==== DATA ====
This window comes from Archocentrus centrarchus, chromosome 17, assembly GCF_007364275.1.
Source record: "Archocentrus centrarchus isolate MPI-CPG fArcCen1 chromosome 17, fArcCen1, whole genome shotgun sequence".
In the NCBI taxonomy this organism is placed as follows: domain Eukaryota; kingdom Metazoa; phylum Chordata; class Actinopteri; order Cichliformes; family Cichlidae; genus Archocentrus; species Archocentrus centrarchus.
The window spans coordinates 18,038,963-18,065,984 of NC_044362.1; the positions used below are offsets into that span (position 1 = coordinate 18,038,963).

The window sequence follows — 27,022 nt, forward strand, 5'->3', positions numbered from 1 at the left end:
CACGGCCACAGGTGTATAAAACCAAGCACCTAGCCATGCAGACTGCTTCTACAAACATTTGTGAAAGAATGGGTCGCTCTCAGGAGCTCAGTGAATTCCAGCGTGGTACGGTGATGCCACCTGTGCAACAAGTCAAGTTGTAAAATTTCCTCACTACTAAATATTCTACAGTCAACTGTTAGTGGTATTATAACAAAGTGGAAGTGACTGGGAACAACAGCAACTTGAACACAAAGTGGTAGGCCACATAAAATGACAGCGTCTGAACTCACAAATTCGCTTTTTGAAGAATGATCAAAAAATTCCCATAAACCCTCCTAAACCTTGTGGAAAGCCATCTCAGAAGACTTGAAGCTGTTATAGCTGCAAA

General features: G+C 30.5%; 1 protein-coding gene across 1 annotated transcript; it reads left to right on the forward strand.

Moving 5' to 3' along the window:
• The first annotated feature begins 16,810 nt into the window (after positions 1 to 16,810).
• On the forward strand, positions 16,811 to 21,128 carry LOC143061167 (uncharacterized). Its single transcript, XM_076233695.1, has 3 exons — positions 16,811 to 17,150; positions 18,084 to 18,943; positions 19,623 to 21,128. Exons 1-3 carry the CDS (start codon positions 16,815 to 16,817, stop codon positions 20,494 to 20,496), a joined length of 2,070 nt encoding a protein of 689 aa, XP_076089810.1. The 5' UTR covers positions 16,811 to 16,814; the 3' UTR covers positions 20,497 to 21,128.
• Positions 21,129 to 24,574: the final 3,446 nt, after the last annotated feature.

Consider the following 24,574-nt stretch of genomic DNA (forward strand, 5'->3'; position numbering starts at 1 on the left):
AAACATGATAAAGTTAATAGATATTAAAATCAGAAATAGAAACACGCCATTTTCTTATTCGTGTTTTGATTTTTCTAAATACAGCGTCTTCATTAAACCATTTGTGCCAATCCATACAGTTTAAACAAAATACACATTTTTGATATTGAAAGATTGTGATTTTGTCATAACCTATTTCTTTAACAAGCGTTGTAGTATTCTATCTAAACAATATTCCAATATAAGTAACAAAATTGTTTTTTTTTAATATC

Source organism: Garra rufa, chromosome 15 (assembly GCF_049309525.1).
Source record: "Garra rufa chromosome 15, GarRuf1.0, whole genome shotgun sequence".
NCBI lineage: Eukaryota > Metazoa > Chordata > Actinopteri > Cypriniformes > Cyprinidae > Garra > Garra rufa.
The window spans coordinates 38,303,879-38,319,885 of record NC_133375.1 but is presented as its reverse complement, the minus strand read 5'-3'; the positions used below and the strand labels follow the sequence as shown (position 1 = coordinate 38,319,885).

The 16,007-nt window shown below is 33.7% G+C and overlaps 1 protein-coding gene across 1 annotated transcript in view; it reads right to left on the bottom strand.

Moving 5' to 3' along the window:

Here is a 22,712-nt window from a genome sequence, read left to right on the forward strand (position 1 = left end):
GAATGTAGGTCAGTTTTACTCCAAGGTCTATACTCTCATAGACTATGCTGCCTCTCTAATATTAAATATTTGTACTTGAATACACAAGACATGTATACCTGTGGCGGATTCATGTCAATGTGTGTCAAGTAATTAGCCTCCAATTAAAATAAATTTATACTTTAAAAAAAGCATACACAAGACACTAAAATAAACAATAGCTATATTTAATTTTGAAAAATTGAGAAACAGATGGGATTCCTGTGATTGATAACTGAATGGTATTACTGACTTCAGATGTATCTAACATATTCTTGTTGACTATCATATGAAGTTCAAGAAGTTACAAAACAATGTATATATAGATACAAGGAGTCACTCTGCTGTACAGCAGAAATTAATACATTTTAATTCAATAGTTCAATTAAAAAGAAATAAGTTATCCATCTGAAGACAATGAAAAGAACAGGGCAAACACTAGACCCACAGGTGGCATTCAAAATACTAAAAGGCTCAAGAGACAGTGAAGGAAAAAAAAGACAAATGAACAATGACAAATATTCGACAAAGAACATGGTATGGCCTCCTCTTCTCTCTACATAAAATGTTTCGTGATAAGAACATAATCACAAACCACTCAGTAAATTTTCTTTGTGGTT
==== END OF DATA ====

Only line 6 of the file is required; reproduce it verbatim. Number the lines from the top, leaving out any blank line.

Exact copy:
CACGGCCACAGGTGTATAAAACCAAGCACCTAGCCATGCAGACTGCTTCTACAAACATTTGTGAAAGAATGGGTCGCTCTCAGGAGCTCAGTGAATTCCAGCGTGGTACGGTGATGCCACCTGTGCAACAAGTCAAGTTGTAAAATTTCCTCACTACTAAATATTCTACAGTCAACTGTTAGTGGTATTATAACAAAGTGGAAGTGACTGGGAACAACAGCAACTTGAACACAAAGTGGTAGGCCACATAAAATGACAGCGTCTGAACTCACAAATTCGCTTTTTGAAGAATGATCAAAAAATTCCCATAAACCCTCCTAAACCTTGTGGAAAGCCATCTCAGAAGACTTGAAGCTGTTATAGCTGCAAA